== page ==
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Prion test will identify victims of tainted beef

作者:阙墩    发布时间:2019-02-27 10:14:06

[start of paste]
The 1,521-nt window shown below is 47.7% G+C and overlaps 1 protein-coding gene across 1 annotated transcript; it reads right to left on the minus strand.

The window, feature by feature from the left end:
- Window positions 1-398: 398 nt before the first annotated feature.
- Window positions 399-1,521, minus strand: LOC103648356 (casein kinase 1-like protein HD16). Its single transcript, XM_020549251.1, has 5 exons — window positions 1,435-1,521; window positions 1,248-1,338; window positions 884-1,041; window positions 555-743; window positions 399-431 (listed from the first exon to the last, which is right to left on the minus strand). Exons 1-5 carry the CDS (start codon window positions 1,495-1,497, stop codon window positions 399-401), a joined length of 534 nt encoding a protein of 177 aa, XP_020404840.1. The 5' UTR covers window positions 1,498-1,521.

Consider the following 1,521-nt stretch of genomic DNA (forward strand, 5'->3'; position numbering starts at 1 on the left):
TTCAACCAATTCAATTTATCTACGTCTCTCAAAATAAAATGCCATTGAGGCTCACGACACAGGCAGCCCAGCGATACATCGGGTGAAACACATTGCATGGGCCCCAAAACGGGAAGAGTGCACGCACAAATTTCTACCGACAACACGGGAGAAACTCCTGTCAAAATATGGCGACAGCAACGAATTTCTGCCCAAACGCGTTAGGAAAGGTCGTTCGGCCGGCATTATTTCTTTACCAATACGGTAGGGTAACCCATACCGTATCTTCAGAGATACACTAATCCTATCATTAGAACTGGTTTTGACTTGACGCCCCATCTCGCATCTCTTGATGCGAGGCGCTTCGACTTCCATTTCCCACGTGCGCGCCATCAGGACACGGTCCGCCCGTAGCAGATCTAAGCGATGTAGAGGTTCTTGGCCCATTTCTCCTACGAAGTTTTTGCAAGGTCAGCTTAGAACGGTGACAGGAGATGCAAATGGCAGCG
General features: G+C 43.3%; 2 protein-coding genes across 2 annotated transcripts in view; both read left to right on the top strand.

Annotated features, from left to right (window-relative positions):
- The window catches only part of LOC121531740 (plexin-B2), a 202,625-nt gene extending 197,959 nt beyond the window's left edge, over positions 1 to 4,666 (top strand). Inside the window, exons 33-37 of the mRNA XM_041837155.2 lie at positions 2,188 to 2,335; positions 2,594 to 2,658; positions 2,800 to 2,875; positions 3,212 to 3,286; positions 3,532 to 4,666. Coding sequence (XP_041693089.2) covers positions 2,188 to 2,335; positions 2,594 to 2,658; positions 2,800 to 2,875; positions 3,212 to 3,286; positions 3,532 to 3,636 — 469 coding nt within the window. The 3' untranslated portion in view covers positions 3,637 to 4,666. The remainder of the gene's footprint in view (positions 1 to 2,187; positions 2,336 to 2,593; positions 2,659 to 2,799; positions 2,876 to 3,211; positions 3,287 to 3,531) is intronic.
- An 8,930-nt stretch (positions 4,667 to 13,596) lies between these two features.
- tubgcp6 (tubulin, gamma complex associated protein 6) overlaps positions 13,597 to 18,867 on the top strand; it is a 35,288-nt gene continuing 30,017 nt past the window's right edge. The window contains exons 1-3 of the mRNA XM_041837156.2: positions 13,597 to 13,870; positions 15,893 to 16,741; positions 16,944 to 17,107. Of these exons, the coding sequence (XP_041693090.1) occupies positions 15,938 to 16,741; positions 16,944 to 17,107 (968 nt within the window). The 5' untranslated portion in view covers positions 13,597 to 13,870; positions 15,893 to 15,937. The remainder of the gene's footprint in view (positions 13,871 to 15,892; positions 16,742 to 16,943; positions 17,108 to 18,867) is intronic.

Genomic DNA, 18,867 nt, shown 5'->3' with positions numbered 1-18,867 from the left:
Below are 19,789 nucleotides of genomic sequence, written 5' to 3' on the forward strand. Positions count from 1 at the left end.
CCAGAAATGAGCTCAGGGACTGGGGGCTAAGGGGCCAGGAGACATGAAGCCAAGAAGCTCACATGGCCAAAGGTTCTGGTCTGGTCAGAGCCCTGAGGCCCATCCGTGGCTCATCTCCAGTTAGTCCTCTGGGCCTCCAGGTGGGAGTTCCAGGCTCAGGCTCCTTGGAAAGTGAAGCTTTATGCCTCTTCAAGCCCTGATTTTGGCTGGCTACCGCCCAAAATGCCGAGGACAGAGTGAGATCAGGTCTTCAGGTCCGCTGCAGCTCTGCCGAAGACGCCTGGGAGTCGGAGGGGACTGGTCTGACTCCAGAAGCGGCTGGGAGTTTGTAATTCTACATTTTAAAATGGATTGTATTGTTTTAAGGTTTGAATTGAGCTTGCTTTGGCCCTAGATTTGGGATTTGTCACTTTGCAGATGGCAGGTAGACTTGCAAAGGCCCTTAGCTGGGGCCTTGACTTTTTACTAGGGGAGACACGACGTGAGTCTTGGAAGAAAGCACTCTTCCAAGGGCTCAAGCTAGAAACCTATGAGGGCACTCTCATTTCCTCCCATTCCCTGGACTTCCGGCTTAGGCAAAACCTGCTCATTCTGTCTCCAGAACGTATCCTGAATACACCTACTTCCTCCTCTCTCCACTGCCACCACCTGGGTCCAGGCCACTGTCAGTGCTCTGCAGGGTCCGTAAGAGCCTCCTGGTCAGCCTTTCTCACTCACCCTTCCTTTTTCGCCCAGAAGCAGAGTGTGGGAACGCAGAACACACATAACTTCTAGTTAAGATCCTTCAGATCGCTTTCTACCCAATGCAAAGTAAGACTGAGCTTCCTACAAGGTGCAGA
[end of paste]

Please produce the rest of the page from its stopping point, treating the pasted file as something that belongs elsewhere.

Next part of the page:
By Peter Aldhous FAMILIES of people who appear to be suffering from the new form of Creutzfeldt-Jakob disease that has been linked to BSE may in future be spared at least one additional misery: not being given a firm diagnosis until after their relative is dead. At postmortem, new variant CJD can be distinguished from other forms of the disease by the distinctive pattern of spongy holes and clusters of protein fibrils which form in its victims’ brains. And last October, researchers led by John Collinge of St Mary’s Hospital in London produced a simple biochemical test to distinguish normal from new variant CJD (This Week, 2 November 1996, p 4). Collinge’s test relied on extracting the prion, a rogue form of a protein called PrP, that is thought to cause CJD. After the purified protein was treated with an enzyme called proteinase K, an electric current separated the protein into bands on a gel. The bands correspond to varieties of the rogue PrP that differ in the sugars attached to them, and Collinge’s team found that new variant CJD cases showed a distinctive banding pattern. In his initial experiments, Collinge had to extract the PrP from the brains of patients—which means that it is unlikely to be used before postmortem. But in last week’s issue of The Lancet, the researchers reported that PrP isolated from the tonsils of the one new variant CJD victim they have tested so far shows the same characteristic banding pattern. The team needs to confirm this result in other victims of new variant CJD, and test tonsils from patients with other forms of CJD to check that they produce different banding patterns. But if these experiments are successful, the tonsil test should allow earlier diagnosis for patients with suspected new variant CJD. Samples of tonsil tissue can be taken under a local anaesthetic. Such a test would be invaluable to scientists at the National CJD Surveillance Unit in Edinburgh, who are under pressure to spot new variant CJD cases as soon as they arise. But it is unlikely to be of much use in testing the general population—apart from the need for minor surgery, no one knows whether rogue PrP shows up in the tonsils before symptoms appear. “It’s difficult to envisage how it could be used for a screening procedure,” says James Ironside of the surveillance unit,

 

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